Make a Healthy Choice Today!

Success Story

Hanging in There…

I had been feeling sluggish and not very clear-headed, so in October 2011 I made an appointment for a physical. The Doctor did the usual stuff – run through a list of symptoms and complaints, check this and that, discuss preventive tests, and then we moved to my recent blood work report. My doctor said my A1C (blood sugar level measured over a 90 day period) was high at 6.3%. She said at 6.5% we would have to talk seriously about the “D” word - diabetes. Though I should have seen that coming (I am living in this body and see it every day…) I totally freaked out. I never thought I could be giving myself an incredibly dangerous disease! For the following week I was okay; I paid attention to my diet and my activity level. Then, I resumed my ‘normal’ habits of eating ice cream, cookies, cake, or pastries every day. I felt defeated, but just kept eating.

When I think about it, I have been a bystander in regard to my health for years. You know the story…we’re all going to live forever and we all have oodles of time to ‘fix’ our bad health habits. I think that conversation with my Doctor in October 2011 kicked me out of my daze and made me realize my time was now.

So, I joined Overeaters Anonymous (OA) in October 2011. I learned so much about myself and my behaviors. OA uses Alcoholic Anonymous (AA) ‘Big Book’ and replaces the terms ‘alcohol’ and ‘alcoholic’ with ‘food’ and ‘compulsive overeater’. I learned so much about my relationship with food, especially my behaviors that resulted in my overeating. Many of those behaviors were not exactly attractive. Once I was aware, the plan was to stop the behavior. Sounds simple. It was a lot of hard work, physically and emotionally. If you are familiar with AA, you know it is based on steps. Step 4 in OA (and in AA) is making a list of those you have harmed. I was stymied. What harm could a food addict do – throw bread at someone? Then it became clear it was my behavior that could be harmful. You see, I found out through OA that when I could not control a situation at work or at home, my resulting behavior was to eat. Eating brought me the sense of control and comfort. My controlling behaviors were harmful to my coworkers and family and the resulting eating behaviors were having a very detrimental effect on me. It had become a vicious cycle. That realization was huge for me.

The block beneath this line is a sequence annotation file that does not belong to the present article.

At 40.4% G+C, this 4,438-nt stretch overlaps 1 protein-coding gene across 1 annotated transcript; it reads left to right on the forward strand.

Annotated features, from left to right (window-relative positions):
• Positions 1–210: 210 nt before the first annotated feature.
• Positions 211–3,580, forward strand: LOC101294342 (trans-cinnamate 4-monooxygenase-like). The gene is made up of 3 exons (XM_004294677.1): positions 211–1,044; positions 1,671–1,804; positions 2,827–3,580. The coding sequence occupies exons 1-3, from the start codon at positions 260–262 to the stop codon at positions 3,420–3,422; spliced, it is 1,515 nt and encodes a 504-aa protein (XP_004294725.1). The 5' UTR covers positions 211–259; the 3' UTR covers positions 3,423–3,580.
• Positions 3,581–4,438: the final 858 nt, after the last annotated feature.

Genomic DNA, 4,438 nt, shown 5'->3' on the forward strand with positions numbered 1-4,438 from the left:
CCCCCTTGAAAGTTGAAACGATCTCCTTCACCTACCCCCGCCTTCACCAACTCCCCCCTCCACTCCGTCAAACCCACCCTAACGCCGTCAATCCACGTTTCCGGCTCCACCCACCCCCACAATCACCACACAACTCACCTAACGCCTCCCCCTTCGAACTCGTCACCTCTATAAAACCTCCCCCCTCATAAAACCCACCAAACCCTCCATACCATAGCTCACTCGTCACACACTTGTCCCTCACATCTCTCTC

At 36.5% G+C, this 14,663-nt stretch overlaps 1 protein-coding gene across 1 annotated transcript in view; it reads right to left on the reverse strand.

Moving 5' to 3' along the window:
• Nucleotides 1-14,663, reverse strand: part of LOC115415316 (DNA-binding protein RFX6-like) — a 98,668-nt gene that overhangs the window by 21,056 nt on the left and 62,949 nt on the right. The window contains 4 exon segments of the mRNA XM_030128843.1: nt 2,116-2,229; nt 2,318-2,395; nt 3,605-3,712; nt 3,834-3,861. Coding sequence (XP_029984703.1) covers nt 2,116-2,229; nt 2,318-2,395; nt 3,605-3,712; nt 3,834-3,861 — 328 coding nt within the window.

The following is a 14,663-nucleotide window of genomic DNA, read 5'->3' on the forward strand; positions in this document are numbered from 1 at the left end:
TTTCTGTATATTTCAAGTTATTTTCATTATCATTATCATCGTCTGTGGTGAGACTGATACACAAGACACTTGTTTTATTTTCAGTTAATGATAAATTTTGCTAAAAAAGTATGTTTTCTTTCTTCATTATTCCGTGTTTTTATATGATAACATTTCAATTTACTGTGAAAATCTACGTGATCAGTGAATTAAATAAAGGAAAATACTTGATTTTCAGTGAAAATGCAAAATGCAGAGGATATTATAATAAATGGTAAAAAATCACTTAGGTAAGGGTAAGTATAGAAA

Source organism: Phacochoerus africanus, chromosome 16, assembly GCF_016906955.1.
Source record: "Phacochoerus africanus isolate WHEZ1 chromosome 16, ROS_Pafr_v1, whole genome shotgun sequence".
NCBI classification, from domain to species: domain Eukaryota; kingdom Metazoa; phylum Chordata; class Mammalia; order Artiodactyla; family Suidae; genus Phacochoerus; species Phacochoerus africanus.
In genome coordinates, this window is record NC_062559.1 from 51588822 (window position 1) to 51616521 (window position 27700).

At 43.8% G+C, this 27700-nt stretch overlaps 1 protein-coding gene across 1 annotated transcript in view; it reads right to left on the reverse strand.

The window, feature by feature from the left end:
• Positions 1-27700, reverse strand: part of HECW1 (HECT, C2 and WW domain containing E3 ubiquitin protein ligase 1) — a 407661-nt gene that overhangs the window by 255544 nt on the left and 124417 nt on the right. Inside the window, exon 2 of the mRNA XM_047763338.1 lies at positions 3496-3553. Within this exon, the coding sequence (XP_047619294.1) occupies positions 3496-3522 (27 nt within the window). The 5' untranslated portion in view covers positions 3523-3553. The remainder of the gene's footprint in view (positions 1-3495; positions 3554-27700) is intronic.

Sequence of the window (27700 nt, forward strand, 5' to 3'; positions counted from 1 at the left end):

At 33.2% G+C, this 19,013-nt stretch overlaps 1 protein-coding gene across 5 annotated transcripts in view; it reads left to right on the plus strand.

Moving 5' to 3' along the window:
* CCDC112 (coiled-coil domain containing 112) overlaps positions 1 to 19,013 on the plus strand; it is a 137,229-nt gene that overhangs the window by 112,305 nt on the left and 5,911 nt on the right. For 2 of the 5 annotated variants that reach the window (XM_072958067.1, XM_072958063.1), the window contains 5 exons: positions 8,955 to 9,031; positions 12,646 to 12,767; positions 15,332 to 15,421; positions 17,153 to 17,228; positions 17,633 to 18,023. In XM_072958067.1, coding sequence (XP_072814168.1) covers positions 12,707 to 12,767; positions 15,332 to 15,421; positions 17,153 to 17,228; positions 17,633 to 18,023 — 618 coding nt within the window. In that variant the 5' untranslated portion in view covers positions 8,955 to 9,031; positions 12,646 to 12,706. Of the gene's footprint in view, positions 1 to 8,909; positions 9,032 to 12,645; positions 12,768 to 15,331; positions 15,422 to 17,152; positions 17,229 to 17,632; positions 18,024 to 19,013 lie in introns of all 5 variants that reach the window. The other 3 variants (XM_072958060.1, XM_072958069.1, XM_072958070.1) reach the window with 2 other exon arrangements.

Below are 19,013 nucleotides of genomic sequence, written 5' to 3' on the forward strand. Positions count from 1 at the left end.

On January 3, 2012, I “gave up” my favorite foods and committed to eating healthier. This time I felt good. I felt like I had armed myself with the tools to be successful. It’s amazing what a difference it makes to understand why you do what you do. On April 16, 2012 I went back for another blood test. On the 19th my Doctor called and said my A1C had dropped to 5.9%!!! I am no longer pre-diabetic! I haven’t lost any weight and can’t really tell a difference from not eating sugar, but to have a normal A1C is the real prize! I got my health back.

Food is still challenging. I think the entire process of understanding and managing eating behaviors requires a lifetime of learning. It gradually turns into a process of becoming a better, healthier person. It was interesting to watch my focus go from “I want to lose weight” to “I want to be free from food compulsions and gain serenity”. I wouldn’t say I am in control of my eating now; I just know I understand myself better and I need to continue learning and changing. I am at the same weight I have been for quite a while, which is okay. I think I will always struggle with my weight because I am a food addict. However, with support I can continue to learn about me and manage my food.

So, if you are starting a weight-loss or wellness journey, my advice is to get to know yourself and your eating behaviors. OA isn’t for everyone; it’s just one more tool out there to help people start their journey to better health. To do nothing but watch your health deteriorate is ridiculous. So, get on board before your Doctor gives you a bit of bad news. I was lucky. My news motivated me to change my lifestyle and I am so glad.

Deborah Woolery
Department of Health and Welfare
Behavioral Health



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